I pledge allegiance to the Flag of the United States of America, and to the Republic for which it stands, one Nation under God, indivisible, with liberty and justice for all.
Gardens of early America were managed according to the idea that all plants grown in a garden should be useful in some way: whether for “meate” (to eat – e.g., sallet herbs and roots, pot herbs) or for “physick” (to heal or provide other household assistance – e.g., strewing herbs, medicinal plants).
Early American settlers relied heavily on botanicals for various practical uses, including food, medicine and hygiene. These useful botanicals were either grown in kitchen gardens or gathered from the wilderness, and many of these plants served multiple purposes.
The settlers brought seeds and cuttings of their favorite plants with them to the New World, and discovered many new and unfamiliar plants once they arrived. Native American indians were especially helpful in teaching the settlers about useful botanical resources in their new surroundings. A number of these useful native plants eventually found their way into cultivated gardens.
Known as “kitchen gardens”, they were typically tended by the lady of the house. The gardens found in rural areas were much less formal than those found in cities and towns; however, they were all arranged in an orderly manner. Every garden would have a border or fence around the perimeter, dedicated plots inside for various types of plants, and paths for walking among them.
Kitchen gardens contained a wide variety of vegetables, herbs, and flowers and many of them served multiple purposes.
Physick herbs of early America were used medicinally for healing various ailments, and commonly used as ingredients for tinctures and teas. The following list comes from famous botanist Leonard Meager. While not all of the botanicals listed here are advisable for healing uses nowadays, it is interesting to note that many of today’s synthetically produced pharmaceuticals are based on extracts or derivatives found in nature.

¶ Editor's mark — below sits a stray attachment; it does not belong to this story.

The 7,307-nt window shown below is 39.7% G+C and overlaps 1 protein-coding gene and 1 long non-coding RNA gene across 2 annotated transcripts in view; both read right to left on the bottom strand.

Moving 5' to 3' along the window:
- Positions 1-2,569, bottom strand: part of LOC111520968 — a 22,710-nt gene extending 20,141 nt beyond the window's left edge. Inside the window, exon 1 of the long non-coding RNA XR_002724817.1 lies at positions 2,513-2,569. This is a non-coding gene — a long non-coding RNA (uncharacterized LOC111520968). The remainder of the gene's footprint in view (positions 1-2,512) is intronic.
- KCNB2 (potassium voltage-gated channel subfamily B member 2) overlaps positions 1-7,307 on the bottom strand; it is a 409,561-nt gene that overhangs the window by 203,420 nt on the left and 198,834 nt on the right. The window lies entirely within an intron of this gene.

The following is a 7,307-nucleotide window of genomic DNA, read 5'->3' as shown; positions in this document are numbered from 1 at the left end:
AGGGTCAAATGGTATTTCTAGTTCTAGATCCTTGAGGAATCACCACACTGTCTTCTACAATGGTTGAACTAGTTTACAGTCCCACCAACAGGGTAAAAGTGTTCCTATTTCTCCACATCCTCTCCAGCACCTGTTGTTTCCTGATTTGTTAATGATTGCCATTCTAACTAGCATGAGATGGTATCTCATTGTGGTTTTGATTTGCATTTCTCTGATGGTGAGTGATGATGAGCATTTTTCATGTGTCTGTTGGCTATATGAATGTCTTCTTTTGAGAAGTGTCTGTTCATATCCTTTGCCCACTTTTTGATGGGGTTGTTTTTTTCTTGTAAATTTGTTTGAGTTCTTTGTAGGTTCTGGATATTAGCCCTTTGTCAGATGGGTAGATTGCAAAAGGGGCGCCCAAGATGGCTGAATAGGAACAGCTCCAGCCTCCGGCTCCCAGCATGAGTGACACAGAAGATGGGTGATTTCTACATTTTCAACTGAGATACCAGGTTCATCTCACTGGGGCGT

- Bears-foot (Setterwort)
- Fetherfew (Feverfew)
- Goats Rue
- Garlick (Garlic)
- Harts tongue
- Horse radish
- Lavender Cotton (Santolina)
- Pelletary of the Wall
- Pionies (Peony)
- Solomon’s Seal
- Greek Valerian
- Great Valerian (or Setwell)
- Winter Cherries
- Wormwood (both English and Roman)
Any plant that has historically demonstrated beneficial effects on life may be considered an “heirloom botanical,” worthy of being preserved and passed on to future generations.
These particularly useful plants, especially aromatic herbs and flowers, have been prominently featured in important life situations throughout history… helping to celebrate special events, recognize accomplishments, treat ailments, console the grieving, and of course, express love and affection.
Over time, many of these wonderfully beneficial plants have been marginalized, forgotten and gradually replaced with modern, artificial alternative solutions. We are now realizing that many of these man-made replacements are negatively affecting our health and spirit.
If you are re-evaluating your way of life, trying to regain a sense of well-being and looking to strengthen your relationship with nature, it is the perfect time to rediscover these amazing gifts. Heirloom botanicals are treasures that are inherently practical and easy to use.
Colonial Botanicals shows you how to invite heirloom botanicals into your life with small, simple steps. Browse around, share your thoughts and let’s get started improving your life.